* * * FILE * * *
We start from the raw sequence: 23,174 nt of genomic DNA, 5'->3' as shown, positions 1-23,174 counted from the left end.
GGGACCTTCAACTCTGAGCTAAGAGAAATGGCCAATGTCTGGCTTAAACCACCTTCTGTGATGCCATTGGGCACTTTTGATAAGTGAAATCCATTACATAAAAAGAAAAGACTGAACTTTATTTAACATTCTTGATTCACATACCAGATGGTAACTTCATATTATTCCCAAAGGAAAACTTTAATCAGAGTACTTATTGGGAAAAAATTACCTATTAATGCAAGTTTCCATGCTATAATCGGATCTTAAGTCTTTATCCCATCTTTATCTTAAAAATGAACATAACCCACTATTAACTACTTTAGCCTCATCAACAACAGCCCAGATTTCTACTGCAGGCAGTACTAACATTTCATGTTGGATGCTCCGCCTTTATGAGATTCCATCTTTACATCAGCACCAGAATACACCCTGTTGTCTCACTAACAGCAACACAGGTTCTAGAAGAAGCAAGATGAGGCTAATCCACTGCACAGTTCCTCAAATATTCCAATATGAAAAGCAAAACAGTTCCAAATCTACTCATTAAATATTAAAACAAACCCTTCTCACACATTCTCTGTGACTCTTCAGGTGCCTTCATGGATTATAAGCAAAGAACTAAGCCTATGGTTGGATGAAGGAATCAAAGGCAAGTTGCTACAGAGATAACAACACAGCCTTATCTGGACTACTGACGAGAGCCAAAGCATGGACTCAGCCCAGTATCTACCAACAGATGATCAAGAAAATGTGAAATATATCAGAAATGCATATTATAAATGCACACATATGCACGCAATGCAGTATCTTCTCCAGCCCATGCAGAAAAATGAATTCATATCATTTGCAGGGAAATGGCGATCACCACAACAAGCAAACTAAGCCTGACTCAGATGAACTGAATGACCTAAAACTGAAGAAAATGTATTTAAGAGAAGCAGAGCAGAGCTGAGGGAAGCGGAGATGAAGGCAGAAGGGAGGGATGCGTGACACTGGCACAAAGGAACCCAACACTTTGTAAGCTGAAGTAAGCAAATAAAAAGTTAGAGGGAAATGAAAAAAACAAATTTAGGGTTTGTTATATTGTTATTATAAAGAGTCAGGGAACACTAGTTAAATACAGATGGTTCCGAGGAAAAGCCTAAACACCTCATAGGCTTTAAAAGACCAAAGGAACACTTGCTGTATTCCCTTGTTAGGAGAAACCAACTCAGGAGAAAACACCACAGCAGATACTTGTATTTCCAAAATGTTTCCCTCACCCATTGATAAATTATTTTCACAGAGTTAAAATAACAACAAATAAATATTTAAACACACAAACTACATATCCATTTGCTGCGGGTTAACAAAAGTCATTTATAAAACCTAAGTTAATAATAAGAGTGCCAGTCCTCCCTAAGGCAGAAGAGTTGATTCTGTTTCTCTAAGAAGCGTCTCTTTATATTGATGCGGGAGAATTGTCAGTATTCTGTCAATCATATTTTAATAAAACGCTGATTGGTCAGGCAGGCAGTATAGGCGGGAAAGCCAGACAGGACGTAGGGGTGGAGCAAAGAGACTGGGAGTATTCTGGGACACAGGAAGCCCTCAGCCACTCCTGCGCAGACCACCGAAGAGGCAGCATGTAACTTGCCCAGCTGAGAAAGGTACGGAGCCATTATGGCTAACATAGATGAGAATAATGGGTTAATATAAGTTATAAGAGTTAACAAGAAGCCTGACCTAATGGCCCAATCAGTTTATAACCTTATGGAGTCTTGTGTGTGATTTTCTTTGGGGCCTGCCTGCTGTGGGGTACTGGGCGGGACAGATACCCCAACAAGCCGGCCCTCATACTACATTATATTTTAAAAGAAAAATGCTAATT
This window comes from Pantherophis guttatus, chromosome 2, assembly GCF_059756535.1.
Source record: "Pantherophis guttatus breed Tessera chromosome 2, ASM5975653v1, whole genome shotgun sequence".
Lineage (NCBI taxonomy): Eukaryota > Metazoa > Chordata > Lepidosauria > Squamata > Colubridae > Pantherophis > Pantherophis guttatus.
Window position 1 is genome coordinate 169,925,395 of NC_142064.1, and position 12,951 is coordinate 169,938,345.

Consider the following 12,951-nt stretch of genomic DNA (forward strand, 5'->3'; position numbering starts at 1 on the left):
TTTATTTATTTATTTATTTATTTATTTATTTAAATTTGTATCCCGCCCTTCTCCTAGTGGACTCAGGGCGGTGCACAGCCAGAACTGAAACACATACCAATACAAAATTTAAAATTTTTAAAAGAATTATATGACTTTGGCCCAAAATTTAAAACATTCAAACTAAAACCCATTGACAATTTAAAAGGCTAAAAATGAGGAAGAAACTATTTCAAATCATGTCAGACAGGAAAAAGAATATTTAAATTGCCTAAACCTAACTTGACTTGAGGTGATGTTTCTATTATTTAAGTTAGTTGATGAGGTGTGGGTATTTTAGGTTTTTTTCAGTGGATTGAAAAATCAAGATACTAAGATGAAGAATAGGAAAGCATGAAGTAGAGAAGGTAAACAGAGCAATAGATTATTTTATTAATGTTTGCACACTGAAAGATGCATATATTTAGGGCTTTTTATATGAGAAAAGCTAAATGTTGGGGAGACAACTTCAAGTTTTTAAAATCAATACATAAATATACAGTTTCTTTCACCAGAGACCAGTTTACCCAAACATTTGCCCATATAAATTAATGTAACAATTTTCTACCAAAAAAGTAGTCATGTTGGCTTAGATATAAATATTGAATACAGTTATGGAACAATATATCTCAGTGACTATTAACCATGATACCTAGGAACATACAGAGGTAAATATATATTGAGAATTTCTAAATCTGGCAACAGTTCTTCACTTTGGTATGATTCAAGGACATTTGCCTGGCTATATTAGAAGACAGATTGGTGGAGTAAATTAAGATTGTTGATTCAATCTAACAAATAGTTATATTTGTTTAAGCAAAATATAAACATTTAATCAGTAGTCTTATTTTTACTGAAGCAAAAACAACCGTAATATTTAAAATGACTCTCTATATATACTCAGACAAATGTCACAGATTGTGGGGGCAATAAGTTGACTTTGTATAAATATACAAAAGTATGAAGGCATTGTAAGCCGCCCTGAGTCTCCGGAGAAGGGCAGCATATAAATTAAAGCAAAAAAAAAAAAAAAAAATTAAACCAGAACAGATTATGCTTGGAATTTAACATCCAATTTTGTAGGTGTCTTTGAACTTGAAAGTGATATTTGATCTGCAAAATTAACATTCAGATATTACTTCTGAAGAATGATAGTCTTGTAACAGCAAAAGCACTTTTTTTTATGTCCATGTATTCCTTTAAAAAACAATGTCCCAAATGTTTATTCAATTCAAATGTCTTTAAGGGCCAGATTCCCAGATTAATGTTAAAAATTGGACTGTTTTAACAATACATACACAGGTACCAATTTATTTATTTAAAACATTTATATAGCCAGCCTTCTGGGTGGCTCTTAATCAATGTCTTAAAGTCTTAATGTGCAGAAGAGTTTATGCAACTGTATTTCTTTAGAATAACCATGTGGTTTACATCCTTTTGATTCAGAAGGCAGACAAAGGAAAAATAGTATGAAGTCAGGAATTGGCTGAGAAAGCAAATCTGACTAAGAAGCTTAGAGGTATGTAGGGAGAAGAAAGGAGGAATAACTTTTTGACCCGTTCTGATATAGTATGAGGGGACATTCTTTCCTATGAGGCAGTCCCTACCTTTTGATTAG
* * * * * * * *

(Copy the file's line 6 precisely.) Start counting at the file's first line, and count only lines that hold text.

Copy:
Window position 1 is genome coordinate 169,925,395 of NC_142064.1, and position 12,951 is coordinate 169,938,345.